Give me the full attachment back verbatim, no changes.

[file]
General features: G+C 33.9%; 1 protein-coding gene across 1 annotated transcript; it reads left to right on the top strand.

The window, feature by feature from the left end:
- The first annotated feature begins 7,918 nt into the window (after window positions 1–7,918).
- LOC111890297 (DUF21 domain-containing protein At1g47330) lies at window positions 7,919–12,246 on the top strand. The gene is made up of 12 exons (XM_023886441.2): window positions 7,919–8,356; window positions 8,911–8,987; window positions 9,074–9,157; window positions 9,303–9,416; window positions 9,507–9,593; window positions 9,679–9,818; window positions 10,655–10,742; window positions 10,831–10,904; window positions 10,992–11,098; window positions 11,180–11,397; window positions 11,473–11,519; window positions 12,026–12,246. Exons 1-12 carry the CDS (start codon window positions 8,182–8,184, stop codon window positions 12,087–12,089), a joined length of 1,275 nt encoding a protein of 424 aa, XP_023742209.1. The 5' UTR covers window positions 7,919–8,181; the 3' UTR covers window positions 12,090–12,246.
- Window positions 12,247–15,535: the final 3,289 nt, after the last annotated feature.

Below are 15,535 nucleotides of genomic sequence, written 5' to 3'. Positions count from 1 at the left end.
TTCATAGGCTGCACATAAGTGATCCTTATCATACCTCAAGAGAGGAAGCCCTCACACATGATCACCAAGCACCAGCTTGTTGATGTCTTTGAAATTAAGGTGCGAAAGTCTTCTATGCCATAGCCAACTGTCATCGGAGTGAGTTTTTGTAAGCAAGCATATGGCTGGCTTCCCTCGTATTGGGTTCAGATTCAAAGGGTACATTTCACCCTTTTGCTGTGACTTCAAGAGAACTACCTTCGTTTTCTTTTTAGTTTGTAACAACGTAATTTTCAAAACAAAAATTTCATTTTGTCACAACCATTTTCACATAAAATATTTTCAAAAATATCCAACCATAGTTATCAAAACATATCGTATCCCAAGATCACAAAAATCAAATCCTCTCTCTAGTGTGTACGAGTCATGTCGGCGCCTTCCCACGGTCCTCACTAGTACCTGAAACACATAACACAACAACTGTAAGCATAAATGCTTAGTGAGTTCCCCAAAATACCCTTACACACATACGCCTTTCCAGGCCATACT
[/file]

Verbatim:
General features: G+C 33.9%; 1 protein-coding gene across 1 annotated transcript; it reads left to right on the top strand.

The window, feature by feature from the left end:
- The first annotated feature begins 7,918 nt into the window (after window positions 1–7,918).
- LOC111890297 (DUF21 domain-containing protein At1g47330) lies at window positions 7,919–12,246 on the top strand. The gene is made up of 12 exons (XM_023886441.2): window positions 7,919–8,356; window positions 8,911–8,987; window positions 9,074–9,157; window positions 9,303–9,416; window positions 9,507–9,593; window positions 9,679–9,818; window positions 10,655–10,742; window positions 10,831–10,904; window positions 10,992–11,098; window positions 11,180–11,397; window positions 11,473–11,519; window positions 12,026–12,246. Exons 1-12 carry the CDS (start codon window positions 8,182–8,184, stop codon window positions 12,087–12,089), a joined length of 1,275 nt encoding a protein of 424 aa, XP_023742209.1. The 5' UTR covers window positions 7,919–8,181; the 3' UTR covers window positions 12,090–12,246.
- Window positions 12,247–15,535: the final 3,289 nt, after the last annotated feature.

Below are 15,535 nucleotides of genomic sequence, written 5' to 3'. Positions count from 1 at the left end.
TTCATAGGCTGCACATAAGTGATCCTTATCATACCTCAAGAGAGGAAGCCCTCACACATGATCACCAAGCACCAGCTTGTTGATGTCTTTGAAATTAAGGTGCGAAAGTCTTCTATGCCATAGCCAACTGTCATCGGAGTGAGTTTTTGTAAGCAAGCATATGGCTGGCTTCCCTCGTATTGGGTTCAGATTCAAAGGGTACATTTCACCCTTTTGCTGTGACTTCAAGAGAACTACCTTCGTTTTCTTTTTAGTTTGTAACAACGTAATTTTCAAAACAAAAATTTCATTTTGTCACAACCATTTTCACATAAAATATTTTCAAAAATATCCAACCATAGTTATCAAAACATATCGTATCCCAAGATCACAAAAATCAAATCCTCTCTCTAGTGTGTACGAGTCATGTCGGCGCCTTCCCACGGTCCTCACTAGTACCTGAAACACATAACACAACAACTGTAAGCATAAATGCTTAGTGAGTTCCCCAAAATACCCTTACACACATACGCCTTTCCAGGCCATACT